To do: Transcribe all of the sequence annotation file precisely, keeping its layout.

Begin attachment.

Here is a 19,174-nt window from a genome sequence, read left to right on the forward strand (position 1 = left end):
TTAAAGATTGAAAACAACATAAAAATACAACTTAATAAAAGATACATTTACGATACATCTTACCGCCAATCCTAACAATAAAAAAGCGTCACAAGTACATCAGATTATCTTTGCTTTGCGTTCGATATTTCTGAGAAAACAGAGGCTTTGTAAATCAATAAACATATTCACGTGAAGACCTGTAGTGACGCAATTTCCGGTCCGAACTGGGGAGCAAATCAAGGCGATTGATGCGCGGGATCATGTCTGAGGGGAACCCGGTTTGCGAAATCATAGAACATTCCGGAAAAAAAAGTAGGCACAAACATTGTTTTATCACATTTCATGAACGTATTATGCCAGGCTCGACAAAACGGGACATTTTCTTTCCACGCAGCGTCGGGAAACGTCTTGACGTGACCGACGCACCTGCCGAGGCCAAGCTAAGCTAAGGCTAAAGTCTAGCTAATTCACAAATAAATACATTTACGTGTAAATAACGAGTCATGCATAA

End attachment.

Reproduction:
Here is a 19,174-nt window from a genome sequence, read left to right on the forward strand (position 1 = left end):
TTAAAGATTGAAAACAACATAAAAATACAACTTAATAAAAGATACATTTACGATACATCTTACCGCCAATCCTAACAATAAAAAAGCGTCACAAGTACATCAGATTATCTTTGCTTTGCGTTCGATATTTCTGAGAAAACAGAGGCTTTGTAAATCAATAAACATATTCACGTGAAGACCTGTAGTGACGCAATTTCCGGTCCGAACTGGGGAGCAAATCAAGGCGATTGATGCGCGGGATCATGTCTGAGGGGAACCCGGTTTGCGAAATCATAGAACATTCCGGAAAAAAAAGTAGGCACAAACATTGTTTTATCACATTTCATGAACGTATTATGCCAGGCTCGACAAAACGGGACATTTTCTTTCCACGCAGCGTCGGGAAACGTCTTGACGTGACCGACGCACCTGCCGAGGCCAAGCTAAGCTAAGGCTAAAGTCTAGCTAATTCACAAATAAATACATTTACGTGTAAATAACGAGTCATGCATAA